Cleavage blastomere deletion and transplantation to test cell fate commitment in xenopus

Document Type

Journal Article

Publication Date



Cold Spring Harbor Protocols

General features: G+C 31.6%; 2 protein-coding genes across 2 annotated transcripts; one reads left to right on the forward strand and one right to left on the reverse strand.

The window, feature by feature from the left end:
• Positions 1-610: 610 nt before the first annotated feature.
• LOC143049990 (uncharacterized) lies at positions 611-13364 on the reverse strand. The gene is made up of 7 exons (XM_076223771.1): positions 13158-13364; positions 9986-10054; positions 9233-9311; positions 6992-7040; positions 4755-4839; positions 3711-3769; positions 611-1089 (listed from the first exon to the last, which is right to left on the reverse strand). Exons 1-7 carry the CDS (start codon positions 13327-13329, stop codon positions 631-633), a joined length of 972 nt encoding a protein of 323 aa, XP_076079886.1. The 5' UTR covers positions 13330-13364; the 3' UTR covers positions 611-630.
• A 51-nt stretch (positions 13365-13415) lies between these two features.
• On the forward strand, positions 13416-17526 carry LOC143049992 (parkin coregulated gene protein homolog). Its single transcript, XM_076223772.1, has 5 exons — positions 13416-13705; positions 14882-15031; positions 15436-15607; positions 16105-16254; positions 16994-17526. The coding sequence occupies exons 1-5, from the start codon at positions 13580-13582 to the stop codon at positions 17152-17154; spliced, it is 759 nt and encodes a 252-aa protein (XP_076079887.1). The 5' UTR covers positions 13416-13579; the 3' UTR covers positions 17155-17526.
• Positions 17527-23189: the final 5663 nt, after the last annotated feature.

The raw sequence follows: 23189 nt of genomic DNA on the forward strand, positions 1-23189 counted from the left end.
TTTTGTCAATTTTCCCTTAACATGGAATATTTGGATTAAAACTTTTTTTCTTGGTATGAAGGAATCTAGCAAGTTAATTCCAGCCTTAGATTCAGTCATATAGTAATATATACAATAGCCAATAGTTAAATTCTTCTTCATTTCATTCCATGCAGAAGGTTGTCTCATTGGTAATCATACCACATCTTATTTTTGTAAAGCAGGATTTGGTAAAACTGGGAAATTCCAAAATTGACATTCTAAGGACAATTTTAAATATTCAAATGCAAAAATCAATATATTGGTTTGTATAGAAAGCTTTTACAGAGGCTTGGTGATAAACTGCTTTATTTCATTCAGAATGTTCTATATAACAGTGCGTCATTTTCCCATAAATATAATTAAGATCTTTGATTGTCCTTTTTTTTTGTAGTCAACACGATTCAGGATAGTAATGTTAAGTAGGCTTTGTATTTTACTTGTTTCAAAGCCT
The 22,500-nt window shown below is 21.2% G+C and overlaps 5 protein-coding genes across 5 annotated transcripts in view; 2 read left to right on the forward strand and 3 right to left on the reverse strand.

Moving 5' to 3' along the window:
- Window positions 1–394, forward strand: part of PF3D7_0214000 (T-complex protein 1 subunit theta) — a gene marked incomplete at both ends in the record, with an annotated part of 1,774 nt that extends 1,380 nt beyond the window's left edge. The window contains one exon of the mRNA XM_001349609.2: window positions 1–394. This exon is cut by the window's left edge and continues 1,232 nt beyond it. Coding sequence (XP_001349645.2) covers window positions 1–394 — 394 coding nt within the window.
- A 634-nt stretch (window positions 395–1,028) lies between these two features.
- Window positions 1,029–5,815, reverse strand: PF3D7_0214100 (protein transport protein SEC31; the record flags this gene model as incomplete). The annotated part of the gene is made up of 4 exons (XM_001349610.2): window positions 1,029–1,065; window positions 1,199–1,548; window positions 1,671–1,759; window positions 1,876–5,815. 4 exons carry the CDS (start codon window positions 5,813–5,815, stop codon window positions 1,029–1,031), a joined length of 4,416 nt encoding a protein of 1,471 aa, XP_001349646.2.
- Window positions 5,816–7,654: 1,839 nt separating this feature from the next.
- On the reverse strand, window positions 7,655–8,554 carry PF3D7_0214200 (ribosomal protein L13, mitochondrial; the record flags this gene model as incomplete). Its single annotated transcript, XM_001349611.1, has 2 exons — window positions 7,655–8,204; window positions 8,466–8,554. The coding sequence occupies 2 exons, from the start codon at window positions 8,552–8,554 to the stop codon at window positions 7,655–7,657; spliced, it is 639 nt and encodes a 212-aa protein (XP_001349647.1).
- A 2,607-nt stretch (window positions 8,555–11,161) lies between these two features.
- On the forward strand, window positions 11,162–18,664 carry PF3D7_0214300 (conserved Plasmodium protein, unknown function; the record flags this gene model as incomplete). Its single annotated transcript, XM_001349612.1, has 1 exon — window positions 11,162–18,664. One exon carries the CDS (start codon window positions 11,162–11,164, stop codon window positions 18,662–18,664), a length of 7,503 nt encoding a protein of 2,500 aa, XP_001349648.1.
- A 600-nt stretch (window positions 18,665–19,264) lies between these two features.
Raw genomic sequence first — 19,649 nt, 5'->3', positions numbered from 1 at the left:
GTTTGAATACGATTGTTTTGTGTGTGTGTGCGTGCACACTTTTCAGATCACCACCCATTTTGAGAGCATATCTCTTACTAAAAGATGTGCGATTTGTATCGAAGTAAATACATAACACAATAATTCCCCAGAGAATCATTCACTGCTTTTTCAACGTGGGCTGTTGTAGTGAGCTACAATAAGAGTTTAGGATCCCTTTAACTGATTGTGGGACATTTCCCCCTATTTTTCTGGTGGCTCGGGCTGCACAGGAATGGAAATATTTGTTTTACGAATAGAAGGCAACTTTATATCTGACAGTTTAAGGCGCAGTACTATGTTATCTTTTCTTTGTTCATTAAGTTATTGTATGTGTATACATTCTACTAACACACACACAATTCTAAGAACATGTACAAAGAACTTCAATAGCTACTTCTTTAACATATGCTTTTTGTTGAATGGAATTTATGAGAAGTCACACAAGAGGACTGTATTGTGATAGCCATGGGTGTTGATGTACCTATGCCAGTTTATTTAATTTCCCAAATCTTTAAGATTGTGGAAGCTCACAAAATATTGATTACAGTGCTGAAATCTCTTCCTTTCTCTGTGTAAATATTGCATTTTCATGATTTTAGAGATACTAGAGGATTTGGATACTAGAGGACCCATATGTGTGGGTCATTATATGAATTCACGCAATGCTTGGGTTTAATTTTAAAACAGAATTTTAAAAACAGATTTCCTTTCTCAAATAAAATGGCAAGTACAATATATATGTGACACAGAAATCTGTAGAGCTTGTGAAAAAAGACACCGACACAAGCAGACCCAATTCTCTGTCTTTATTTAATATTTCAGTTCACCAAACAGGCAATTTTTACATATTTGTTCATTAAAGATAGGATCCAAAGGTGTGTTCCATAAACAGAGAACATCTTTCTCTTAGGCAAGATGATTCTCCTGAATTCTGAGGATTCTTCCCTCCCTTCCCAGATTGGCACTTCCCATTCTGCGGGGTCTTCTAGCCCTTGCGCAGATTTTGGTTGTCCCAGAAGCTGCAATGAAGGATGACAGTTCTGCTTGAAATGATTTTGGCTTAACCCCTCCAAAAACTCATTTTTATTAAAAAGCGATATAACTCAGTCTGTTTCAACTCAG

© 2019 Cold Spring Harbor Laboratory Press. Fate maps identify the precursors of an organ, and tracing the members of a blastomere lineage over time shows how its descendants come to populate that organ. The fates of the individual blastomeres of the two-to 32-cell Xenopus embryo have been fully mapped to reveal which cells are the major contributors to various cell types, tissues, and organs. However, because these fate maps were produced in the normal embryo, they do not reveal whether a precursor blastomere is competent to give rise to additional tissues or is already committed to its fate-mapped repertoire of descendants. To identify the mechanisms by which a cell’s fate is committed, one needs to expose the cell to different experimental environments. If the cell’s fate is determined, it will express its normal fate or gene expression profile in novel environments, whereas if it is not yet determined it will express different fates or gene expression profiles when exposed to novel external factors or neighboring cells. This protocol describes two techniques for testing cell fate commitment: single cell deletion and single cell transplantation. Deleting a blastomere allows one to test whether the deleted cell is required for the remaining cells to produce their normal, specific cell fates. Transplanting a blastomere to a novel location in a host embryo allows one to test whether the transplanted cell is committed to produce its normal fate-mapped repertoire, or whether it is still competent to respond to novel cell–cell interactions.